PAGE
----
I humbly beg forgiveness for the evil committed by so many Christians against the Indigenous peoples.
Pope Francis July 25, 2022
Pope Francis is in Alberta on a ‘penitential journey’ — to recognize the damage done to Indigenous children who were taken from their families, banned from using their native language, forced to abandon their culture and in many cases abused physically, sexually, and emotionally.
This is a family story.
This is a picture of my Grandmother’s Grandmother, Marie.
Marie’s mother’s name was Neganasinokwe which may mean something like Singing Woman or She Sings. Or it could be something completely misrepresentative like Margaret. That’s what is on the censuses, Margaret. You see, the language was taken from them and that included their names.
Margaret’s mother’s name was listed as Catherine Chippewa Martin. Clearly a manufactured name designating that she was Chippewa or Ojibwe, that her confirmational name or Saint’s name was Catherine. And Martin? That could mean anything. It could mean that the Priest who took her and her child was named Martin or the church wherein she was baptised was St. Martin’s. That Margaret’s father is known at all is unusual. His name was Ginishtano which may mean ‘He Has Fine Hair’.
There’s an intriguing record that indicates that Ginishtano was much older than his wife whose Ojibwe name is lost forever and that he was well respected. He is misidentified as a Chief. What Whites failed to recognize was that there were many chiefs; one for hunting, one for war, one to negotiate with the colonizers. Ginishtano acted as a representative of, among others, the Lac Courte Oreille band of Ojibwe from upper Wisconsin and Canada in the process of developing treaties that were never honoured. His signature, marked with an X, is prominent on a number of documents. But gradually, whites defying those treaties drew a drawstring around the hunting places and strangled the ability of the people to move from place to place in the ancient ways until finally they were confined inland from the Southern shore of Lake Superior.
Eventually, almost as if it were planned, the people found they could not sustain themselves without the ability to hunt in their normal nomadic ways. They were forced to build their temporary birch shelters in a permanent spot on the reservation set aside for them and accept government ‘assistance’. In the 1840’s and 50’s part of that government assistance (insistence) was schooling for the children.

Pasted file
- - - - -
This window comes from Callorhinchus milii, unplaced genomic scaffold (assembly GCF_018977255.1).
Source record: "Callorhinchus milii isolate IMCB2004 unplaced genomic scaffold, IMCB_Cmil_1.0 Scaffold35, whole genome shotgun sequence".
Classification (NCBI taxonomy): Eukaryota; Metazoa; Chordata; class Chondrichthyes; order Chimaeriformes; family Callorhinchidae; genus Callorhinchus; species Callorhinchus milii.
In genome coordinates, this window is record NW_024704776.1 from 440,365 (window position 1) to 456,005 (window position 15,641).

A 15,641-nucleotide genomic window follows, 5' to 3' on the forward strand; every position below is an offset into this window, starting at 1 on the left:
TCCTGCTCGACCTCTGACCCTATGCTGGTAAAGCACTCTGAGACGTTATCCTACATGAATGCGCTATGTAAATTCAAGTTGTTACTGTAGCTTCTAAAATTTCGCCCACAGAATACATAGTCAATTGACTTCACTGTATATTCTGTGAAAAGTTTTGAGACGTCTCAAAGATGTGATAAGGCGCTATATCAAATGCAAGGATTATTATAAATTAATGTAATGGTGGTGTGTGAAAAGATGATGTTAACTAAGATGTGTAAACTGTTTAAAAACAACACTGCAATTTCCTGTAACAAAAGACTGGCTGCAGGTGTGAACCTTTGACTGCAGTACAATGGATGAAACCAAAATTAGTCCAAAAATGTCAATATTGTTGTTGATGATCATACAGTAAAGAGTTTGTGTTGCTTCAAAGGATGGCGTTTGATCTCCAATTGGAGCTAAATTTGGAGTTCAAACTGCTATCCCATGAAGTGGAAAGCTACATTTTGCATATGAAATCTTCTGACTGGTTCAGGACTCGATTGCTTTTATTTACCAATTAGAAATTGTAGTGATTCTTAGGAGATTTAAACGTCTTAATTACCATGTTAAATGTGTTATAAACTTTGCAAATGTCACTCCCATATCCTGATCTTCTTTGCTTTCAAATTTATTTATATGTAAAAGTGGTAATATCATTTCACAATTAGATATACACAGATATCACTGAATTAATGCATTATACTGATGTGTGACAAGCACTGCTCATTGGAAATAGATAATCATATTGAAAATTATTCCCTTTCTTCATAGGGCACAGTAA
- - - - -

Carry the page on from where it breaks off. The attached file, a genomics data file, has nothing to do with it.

The record, written by an Indian Agent who was deciding how much food people were getting and what to do with all these children indicated that Ginishtano called Margaret, his very young daughter, ‘my third wife’s daughter’ or something that might have sounded like Neganasinokwe. The Indian Agent’s answer to the starving children? Remove them from their homes and ship them to schools, good Catholic Schools run by altruistic Priests and Nuns where the red would be bleached out of their skin and they could then make good citizens. Good subservient citizens. Oh, and by the way, erase their language, their names, their identifying clothes and habits and any connections they may have to their families and their previous lives. It was genocide by assimilation.
Catherine disappears from any stories. It’s highly likely she died very quickly. But Margaret is found married at fifteen to Pierre by whom she has several children including Marie pictured above. Pierre is French Canadian but he signs up to fight in the Civil War and eventually dies around 1863 at Andersonville.
Margaret remarries and though she is 100% Ojibwe, she is listed on all further censuses as white. Because, it is assumed, her husband is white and therefore… however, there is evidence her second husband was also likely at least part Ojibwe but well, being white was considered more advantageous.